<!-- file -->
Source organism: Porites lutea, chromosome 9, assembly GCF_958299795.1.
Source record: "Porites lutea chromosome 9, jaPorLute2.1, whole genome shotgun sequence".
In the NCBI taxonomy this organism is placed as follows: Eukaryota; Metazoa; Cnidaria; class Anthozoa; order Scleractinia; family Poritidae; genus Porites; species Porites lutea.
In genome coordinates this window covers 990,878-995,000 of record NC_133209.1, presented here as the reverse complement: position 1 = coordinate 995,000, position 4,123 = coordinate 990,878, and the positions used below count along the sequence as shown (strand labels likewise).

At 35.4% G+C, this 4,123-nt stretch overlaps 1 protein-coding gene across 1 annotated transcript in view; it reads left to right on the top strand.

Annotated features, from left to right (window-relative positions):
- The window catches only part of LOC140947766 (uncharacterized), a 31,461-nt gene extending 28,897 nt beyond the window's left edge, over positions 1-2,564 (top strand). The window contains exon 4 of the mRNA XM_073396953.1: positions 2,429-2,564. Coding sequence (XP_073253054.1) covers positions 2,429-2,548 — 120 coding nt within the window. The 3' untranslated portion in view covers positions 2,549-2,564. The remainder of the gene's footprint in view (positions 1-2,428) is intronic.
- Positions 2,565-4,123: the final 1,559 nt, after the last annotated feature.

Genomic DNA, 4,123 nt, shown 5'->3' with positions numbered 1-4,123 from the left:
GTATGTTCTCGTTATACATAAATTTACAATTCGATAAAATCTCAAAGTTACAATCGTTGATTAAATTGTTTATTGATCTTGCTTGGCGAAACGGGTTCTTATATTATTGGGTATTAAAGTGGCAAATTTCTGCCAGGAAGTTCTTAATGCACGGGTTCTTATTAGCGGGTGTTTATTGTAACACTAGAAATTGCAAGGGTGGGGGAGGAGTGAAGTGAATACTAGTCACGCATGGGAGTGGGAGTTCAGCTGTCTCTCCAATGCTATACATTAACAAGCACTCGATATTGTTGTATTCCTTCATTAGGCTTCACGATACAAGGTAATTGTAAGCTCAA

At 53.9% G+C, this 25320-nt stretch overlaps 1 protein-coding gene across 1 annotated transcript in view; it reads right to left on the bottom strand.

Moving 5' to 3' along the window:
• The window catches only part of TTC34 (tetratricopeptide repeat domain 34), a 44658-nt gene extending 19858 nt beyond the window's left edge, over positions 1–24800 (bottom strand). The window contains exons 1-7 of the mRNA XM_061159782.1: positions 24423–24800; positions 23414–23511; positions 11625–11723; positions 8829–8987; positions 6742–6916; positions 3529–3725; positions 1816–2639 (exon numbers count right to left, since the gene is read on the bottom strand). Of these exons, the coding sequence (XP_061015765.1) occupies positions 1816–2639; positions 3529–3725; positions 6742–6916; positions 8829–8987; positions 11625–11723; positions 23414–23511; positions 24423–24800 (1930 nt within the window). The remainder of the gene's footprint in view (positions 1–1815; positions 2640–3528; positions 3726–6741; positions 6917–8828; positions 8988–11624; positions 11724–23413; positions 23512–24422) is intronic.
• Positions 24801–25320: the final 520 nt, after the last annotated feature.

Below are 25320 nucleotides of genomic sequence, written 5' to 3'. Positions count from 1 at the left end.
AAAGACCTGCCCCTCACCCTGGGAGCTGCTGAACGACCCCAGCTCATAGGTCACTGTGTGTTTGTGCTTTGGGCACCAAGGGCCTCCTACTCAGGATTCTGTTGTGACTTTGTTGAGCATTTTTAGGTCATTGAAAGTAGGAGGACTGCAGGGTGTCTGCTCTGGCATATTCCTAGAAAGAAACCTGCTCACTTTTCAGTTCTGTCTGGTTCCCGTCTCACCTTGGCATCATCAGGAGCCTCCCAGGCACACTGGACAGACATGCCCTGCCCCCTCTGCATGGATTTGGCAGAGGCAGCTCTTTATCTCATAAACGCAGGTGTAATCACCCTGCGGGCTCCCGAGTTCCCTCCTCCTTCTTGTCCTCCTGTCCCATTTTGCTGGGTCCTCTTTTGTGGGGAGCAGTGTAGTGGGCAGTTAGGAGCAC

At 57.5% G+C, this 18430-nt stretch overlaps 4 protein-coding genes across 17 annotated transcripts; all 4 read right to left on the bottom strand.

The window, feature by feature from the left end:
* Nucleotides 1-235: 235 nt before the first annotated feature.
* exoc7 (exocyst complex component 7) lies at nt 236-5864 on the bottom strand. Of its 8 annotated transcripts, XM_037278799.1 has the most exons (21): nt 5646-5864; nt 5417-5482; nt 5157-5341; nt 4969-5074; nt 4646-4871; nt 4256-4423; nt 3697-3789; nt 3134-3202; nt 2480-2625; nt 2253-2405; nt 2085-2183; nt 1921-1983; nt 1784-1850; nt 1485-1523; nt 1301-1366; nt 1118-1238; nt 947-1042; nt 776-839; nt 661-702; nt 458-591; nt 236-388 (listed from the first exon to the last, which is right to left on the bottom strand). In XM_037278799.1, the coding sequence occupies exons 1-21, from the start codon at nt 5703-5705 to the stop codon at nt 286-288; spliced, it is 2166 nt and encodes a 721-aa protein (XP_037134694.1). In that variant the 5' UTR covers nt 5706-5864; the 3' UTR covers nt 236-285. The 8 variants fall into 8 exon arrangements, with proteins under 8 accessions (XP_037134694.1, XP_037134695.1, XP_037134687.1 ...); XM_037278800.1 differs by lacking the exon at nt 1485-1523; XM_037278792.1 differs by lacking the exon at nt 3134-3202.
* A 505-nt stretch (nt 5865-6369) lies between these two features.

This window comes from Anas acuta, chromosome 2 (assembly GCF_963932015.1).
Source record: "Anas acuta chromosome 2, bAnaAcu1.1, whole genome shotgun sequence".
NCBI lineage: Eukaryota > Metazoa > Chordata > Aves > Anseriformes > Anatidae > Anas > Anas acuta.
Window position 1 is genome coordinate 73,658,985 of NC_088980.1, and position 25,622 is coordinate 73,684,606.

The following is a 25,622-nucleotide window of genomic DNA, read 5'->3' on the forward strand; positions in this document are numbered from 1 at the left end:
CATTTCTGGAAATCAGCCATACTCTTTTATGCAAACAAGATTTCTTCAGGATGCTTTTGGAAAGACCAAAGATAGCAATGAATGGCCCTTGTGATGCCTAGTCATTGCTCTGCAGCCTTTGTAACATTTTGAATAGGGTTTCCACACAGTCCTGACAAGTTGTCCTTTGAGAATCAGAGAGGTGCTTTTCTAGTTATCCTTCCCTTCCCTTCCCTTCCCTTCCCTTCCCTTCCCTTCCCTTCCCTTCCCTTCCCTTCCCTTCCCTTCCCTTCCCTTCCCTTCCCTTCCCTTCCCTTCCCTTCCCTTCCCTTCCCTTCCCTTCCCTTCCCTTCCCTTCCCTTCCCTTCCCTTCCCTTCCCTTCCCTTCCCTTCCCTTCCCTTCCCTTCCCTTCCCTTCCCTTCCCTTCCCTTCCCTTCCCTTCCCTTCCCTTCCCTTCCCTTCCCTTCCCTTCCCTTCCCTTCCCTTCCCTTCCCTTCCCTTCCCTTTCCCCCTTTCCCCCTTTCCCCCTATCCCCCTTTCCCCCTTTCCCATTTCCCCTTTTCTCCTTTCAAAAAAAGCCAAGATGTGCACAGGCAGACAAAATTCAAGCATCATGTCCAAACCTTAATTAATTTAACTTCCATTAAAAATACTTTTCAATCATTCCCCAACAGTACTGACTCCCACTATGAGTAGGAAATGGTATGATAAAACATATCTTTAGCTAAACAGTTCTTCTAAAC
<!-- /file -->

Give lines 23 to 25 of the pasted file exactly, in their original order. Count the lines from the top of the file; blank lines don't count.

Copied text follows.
Source record: "Anas acuta chromosome 2, bAnaAcu1.1, whole genome shotgun sequence".
NCBI lineage: Eukaryota > Metazoa > Chordata > Aves > Anseriformes > Anatidae > Anas > Anas acuta.
Window position 1 is genome coordinate 73,658,985 of NC_088980.1, and position 25,622 is coordinate 73,684,606.